USA Racquetball News Future of Racquetbal...

Future of Racquetball Update

Nov. 11, 2020, 1:06 p.m. (ET)

Dear USA Racquetball Members,

Last month we reported on the Future of Racquetball Group’s progress in several key areas. 

Here’s another update on the work of our group whose simple but vital mission is to provide strategies for preserving courts:

  1. This month we will finalize the Strategic Plan to Preserving Courts document that will be accompanied by a simple Court Programming Coordinator (CPC) guide. Target constituents are clubs and gyms, state associations, and CPCs themselves.
  2. The USA Racquetball website is placing resources this month in multiple categories including but not limited to letters, data, materials, programming support, club membership growth, alternative court uses that leave courts intact, etc. Visit to get an initial look on this “living and breathing” collection of resources designed to help racquetball people around the country perform vital work to strengthen our sport. Do you have materials to share? Send them on over!
  3. To maximize court utilization, USA Racquetball Executive Director Mike Wedel and other leaders in racquetball are exploring the concept of proactively connecting with other sports that use the same 20x40 space in clubs. (See below.)



To expand on point #3 above, Larry Haemmerle writes on the subject:

The pandemic puts indoor court sports in an especially vulnerable position. Will the downtrend of recent years continue and escalate while access to indoor court space is so limited? Will recreational and tournament players of all ages lose their “homes” and way of life, moving on to other endeavors?

One of the key strategies to avoiding court closures is also one of the simplest -- keep the courts fully utilized as much as possible. The days of court sports ”territorialism” must go the way of the buggy whip. We must cooperate and coordinate with any other sports that can help us keep the courts filled. This would include handball, paddleball, wallyball, and lesser-known sports (SocCourt, Spikeball, etc.).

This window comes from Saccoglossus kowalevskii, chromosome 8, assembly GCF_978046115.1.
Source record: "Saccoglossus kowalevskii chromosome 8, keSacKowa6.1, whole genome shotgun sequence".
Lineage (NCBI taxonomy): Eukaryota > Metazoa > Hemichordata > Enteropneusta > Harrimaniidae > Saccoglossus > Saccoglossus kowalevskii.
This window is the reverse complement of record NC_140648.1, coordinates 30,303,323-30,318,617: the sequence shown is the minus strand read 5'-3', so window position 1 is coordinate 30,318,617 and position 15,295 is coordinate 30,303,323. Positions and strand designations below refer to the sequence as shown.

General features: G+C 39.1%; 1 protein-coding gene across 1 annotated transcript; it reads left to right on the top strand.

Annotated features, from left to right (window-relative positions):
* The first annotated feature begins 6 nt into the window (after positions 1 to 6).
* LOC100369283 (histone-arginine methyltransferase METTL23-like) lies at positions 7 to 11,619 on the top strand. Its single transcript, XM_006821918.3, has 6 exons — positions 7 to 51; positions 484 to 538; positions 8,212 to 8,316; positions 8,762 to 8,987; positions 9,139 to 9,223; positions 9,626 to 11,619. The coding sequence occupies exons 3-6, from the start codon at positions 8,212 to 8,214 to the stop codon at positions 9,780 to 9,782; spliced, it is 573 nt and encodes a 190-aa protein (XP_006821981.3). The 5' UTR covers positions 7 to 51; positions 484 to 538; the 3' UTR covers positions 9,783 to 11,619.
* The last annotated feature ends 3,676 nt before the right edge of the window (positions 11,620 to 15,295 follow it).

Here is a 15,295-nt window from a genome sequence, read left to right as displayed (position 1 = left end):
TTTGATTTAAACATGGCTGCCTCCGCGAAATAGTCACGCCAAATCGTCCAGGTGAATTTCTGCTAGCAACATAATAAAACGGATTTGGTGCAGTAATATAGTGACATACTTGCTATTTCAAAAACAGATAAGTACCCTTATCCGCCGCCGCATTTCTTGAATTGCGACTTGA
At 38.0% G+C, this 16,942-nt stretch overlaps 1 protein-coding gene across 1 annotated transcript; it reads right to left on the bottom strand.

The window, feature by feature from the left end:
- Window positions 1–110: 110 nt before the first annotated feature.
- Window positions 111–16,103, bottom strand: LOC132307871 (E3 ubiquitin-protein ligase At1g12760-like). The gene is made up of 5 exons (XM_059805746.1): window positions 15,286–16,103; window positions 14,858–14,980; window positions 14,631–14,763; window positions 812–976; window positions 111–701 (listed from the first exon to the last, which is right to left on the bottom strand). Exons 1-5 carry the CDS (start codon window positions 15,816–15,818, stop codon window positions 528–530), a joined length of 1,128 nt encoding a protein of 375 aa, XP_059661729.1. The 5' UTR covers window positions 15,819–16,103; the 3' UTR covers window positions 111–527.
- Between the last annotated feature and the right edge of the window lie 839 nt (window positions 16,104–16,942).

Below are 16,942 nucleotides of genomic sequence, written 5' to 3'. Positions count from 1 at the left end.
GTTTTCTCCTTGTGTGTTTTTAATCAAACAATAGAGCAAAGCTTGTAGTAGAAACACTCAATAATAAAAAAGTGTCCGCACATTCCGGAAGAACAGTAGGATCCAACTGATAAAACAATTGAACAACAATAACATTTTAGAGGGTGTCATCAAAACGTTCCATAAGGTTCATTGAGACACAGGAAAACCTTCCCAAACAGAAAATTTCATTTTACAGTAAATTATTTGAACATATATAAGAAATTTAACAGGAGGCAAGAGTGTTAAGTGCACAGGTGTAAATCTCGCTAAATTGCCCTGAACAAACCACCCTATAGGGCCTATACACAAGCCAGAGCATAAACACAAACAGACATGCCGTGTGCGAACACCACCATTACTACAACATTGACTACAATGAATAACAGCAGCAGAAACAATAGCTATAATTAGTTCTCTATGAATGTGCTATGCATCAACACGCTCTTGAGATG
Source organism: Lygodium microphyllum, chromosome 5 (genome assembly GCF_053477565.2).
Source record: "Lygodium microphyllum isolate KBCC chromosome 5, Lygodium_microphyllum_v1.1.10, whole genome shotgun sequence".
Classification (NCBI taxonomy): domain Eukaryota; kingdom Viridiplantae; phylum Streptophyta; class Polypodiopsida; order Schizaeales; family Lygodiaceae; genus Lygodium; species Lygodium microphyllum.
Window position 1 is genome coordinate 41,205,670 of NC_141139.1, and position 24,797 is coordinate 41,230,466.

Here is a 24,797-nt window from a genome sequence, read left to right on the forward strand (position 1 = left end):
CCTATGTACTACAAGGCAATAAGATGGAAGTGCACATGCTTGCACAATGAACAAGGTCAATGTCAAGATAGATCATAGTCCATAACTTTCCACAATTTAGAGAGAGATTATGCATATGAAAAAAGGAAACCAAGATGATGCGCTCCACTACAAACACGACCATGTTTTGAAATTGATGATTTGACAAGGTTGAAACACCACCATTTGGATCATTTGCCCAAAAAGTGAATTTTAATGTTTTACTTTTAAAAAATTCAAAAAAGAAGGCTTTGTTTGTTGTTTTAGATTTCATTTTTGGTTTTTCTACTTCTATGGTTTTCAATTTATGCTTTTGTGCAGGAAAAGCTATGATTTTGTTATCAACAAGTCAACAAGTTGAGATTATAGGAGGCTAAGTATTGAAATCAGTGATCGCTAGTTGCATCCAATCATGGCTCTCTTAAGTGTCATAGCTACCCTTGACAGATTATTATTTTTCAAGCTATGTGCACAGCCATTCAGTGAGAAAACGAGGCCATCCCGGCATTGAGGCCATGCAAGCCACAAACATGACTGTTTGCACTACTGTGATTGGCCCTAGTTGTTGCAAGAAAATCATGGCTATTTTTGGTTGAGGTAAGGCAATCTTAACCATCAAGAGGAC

A story out of California illustrates exactly this strategy. One facility in California had several courts that could be converted for squash play. Initially, there were disputes as to who would be allowed to play on these courts as they were prime courts for play and viewing. Fortunately, one of the racquetball players had the foresight to see the advantages in keeping the courts filled. When the squash players showed up to play, the racquetball players offered up the courts and played on some equally desirable but not as visible courts, even assisting in converting the courts for squash play. The net result was a General Manager happy to see his courts filled.

Reach out to the athletes from these other sports and agree to amicably share the courts to preserve them for everyone. You never know, you may even be able to run multi-sport events, further encouraging local management that the courts are a valuable asset for the facility.

Remember, if courts are eliminated, everyone loses!


Do you have employees or volunteers who are coordinating court activities in your club? If you have successes or ideas to share, contact any member of the Future of Racquetball group:

Mike Grisz

(Past President -- Texas/Treasurer -- Virginia)                                     

Larry Haemmerle

(Past President – USA Racquetball/Colorado)                        

Cheryl Kirk

(Past President – USA Racquetball/State President -- Illinois)    

Laura Pesek

(Past State President -- Indiana)